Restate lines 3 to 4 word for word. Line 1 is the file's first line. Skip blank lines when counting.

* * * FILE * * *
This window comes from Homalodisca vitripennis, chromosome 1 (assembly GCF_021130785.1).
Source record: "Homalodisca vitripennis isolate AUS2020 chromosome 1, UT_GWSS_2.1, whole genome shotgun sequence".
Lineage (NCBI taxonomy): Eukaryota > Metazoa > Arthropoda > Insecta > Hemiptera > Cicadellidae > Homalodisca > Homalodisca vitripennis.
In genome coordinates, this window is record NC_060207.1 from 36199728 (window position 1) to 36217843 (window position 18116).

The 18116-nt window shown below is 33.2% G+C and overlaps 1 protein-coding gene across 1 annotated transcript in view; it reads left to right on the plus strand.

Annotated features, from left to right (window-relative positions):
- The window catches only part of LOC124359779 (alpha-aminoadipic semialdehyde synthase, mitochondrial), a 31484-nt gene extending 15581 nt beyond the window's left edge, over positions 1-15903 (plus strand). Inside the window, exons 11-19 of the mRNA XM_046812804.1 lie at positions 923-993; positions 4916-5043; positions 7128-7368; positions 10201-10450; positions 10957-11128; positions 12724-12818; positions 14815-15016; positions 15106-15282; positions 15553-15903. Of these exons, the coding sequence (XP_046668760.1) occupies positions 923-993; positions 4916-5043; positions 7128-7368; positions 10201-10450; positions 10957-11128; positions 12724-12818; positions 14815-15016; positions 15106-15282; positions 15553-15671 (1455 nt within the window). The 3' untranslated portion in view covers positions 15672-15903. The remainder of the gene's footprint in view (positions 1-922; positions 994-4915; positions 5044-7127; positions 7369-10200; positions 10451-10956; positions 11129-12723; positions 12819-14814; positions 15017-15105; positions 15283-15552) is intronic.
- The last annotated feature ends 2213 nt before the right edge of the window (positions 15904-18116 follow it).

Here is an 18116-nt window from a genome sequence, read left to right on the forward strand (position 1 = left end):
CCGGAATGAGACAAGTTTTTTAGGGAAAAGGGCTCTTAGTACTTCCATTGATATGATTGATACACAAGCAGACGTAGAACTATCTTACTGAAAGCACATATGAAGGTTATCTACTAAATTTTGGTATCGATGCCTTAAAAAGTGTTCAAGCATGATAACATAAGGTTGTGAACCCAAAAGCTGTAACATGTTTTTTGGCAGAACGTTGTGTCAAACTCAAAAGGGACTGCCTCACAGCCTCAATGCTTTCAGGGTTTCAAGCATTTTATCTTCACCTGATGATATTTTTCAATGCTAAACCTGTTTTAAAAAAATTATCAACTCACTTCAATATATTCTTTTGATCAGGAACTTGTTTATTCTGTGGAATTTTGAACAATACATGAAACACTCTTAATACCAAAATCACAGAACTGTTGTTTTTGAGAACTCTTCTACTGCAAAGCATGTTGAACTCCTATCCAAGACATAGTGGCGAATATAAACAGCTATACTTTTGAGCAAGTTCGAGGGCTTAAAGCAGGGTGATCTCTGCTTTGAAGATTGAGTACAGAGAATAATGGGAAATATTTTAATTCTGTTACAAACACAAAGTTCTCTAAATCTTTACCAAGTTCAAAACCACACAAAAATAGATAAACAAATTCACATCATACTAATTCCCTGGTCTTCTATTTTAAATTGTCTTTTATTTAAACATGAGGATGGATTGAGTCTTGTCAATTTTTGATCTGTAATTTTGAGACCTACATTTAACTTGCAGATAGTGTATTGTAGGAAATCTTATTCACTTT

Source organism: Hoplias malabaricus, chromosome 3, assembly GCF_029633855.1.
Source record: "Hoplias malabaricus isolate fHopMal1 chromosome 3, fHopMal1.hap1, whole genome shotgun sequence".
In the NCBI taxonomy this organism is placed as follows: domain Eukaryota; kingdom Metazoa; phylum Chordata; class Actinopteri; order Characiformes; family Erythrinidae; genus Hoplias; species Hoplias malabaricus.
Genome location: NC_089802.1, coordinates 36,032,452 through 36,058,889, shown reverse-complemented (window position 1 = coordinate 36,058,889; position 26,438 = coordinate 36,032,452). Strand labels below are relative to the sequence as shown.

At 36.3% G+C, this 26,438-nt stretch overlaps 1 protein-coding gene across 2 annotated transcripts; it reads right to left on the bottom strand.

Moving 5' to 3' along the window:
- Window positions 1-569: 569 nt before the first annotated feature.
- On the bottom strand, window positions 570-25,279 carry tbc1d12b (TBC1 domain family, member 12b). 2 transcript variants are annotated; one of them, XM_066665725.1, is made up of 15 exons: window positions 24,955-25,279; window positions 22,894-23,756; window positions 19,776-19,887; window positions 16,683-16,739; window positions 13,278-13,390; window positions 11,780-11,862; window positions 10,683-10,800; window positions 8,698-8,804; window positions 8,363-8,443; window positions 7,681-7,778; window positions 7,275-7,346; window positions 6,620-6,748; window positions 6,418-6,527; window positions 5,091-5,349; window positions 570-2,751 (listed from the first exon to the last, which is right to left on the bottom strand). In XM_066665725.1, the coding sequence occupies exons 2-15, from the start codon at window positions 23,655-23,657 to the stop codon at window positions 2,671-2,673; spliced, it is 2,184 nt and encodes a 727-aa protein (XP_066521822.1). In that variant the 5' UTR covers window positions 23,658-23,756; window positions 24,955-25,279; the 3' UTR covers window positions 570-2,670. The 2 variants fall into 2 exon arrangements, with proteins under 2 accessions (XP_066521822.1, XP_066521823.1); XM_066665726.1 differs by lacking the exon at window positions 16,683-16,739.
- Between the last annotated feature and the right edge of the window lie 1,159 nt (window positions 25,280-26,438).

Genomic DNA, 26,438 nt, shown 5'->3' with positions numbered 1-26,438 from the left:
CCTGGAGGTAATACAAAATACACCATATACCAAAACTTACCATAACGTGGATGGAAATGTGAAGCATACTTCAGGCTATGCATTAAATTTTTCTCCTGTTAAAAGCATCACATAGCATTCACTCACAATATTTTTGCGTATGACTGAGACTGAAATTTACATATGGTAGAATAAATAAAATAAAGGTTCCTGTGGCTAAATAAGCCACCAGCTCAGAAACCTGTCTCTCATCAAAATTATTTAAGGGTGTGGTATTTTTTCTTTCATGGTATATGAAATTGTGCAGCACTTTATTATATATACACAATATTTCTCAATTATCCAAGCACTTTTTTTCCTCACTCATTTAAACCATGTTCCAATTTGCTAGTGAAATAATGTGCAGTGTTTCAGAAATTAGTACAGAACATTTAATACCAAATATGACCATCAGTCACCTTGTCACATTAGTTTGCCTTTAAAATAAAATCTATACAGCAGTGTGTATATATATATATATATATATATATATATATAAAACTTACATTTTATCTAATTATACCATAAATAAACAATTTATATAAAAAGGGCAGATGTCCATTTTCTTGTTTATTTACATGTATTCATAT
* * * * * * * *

Lineage (NCBI taxonomy): Eukaryota > Metazoa > Arthropoda > Insecta > Hemiptera > Cicadellidae > Homalodisca > Homalodisca vitripennis.
In genome coordinates, this window is record NC_060207.1 from 36199728 (window position 1) to 36217843 (window position 18116).